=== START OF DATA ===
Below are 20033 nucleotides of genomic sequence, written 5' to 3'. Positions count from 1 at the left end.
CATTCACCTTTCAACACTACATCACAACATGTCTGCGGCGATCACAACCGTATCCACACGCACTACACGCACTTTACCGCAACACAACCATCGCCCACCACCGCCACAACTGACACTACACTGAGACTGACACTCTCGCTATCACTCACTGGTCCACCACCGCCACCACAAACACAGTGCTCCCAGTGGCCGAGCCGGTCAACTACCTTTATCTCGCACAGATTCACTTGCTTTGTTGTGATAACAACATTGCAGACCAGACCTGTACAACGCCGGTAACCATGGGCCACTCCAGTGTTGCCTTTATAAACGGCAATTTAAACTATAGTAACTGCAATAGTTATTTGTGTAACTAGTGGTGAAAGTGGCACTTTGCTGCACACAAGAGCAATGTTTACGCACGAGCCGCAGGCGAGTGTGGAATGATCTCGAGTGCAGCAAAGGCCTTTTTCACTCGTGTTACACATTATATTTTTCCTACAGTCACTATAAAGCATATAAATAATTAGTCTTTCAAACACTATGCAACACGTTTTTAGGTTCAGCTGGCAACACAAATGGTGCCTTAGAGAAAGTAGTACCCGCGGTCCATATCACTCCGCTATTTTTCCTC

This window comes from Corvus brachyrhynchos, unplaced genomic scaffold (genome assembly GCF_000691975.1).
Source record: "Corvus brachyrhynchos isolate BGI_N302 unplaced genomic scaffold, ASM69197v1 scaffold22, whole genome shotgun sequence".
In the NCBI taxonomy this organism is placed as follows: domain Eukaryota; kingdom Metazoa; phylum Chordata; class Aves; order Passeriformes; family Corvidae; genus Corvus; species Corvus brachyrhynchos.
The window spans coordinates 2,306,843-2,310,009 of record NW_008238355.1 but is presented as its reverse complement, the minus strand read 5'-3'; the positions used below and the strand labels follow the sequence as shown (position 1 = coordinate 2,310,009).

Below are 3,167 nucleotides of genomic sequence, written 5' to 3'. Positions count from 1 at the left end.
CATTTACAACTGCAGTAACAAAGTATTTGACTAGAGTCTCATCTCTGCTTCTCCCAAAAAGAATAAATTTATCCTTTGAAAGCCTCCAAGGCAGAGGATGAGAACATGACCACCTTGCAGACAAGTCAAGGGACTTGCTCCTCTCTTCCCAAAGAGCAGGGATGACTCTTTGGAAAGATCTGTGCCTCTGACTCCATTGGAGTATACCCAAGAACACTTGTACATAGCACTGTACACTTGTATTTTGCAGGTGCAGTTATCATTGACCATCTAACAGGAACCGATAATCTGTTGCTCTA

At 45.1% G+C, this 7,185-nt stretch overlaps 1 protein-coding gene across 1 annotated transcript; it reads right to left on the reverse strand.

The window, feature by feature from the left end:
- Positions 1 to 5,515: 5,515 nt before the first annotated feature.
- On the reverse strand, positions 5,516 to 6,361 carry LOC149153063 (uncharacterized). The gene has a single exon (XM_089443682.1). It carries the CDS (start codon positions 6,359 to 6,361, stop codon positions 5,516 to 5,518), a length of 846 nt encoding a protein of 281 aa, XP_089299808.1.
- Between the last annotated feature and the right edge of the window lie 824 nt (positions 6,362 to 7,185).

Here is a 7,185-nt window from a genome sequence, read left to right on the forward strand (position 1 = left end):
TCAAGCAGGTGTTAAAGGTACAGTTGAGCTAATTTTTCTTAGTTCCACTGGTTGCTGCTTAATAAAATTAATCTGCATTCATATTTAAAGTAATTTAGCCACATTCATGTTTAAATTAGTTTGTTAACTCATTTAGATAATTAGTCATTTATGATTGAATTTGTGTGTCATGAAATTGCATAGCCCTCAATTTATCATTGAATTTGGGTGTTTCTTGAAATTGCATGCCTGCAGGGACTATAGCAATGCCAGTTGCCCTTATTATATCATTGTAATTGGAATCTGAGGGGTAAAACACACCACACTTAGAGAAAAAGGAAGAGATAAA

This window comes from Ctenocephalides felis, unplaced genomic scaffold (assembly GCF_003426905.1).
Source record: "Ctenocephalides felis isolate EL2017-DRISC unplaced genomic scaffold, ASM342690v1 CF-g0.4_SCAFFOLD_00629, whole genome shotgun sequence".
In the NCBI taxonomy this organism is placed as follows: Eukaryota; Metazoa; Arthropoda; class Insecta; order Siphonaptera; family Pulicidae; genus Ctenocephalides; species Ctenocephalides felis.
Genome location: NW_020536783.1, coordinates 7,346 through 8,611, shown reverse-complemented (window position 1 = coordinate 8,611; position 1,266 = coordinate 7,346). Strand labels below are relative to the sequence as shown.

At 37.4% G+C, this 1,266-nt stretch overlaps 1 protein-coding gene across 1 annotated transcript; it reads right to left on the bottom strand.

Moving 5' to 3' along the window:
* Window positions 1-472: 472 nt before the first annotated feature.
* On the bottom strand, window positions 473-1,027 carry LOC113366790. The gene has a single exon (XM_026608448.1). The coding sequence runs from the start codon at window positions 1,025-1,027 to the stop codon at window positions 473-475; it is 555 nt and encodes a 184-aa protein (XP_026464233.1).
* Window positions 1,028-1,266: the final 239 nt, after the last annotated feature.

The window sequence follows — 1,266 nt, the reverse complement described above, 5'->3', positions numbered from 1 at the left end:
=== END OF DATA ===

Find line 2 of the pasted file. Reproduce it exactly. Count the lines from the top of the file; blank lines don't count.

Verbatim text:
CATTCACCTTTCAACACTACATCACAACATGTCTGCGGCGATCACAACCGTATCCACACGCACTACACGCACTTTACCGCAACACAACCATCGCCCACCACCGCCACAACTGACACTACACTGAGACTGACACTCTCGCTATCACTCACTGGTCCACCACCGCCACCACAAACACAGTGCTCCCAGTGGCCGAGCCGGTCAACTACCTTTATCTCGCACAGATTCACTTGCTTTGTTGTGATAACAACATTGCAGACCAGACCTGTACAACGCCGGTAACCATGGGCCACTCCAGTGTTGCCTTTATAAACGGCAATTTAAACTATAGTAACTGCAATAGTTATTTGTGTAACTAGTGGTGAAAGTGGCACTTTGCTGCACACAAGAGCAATGTTTACGCACGAGCCGCAGGCGAGTGTGGAATGATCTCGAGTGCAGCAAAGGCCTTTTTCACTCGTGTTACACATTATATTTTTCCTACAGTCACTATAAAGCATATAAATAATTAGTCTTTCAAACACTATGCAACACGTTTTTAGGTTCAGCTGGCAACACAAATGGTGCCTTAGAGAAAGTAGTACCCGCGGTCCATATCACTCCGCTATTTTTCCTC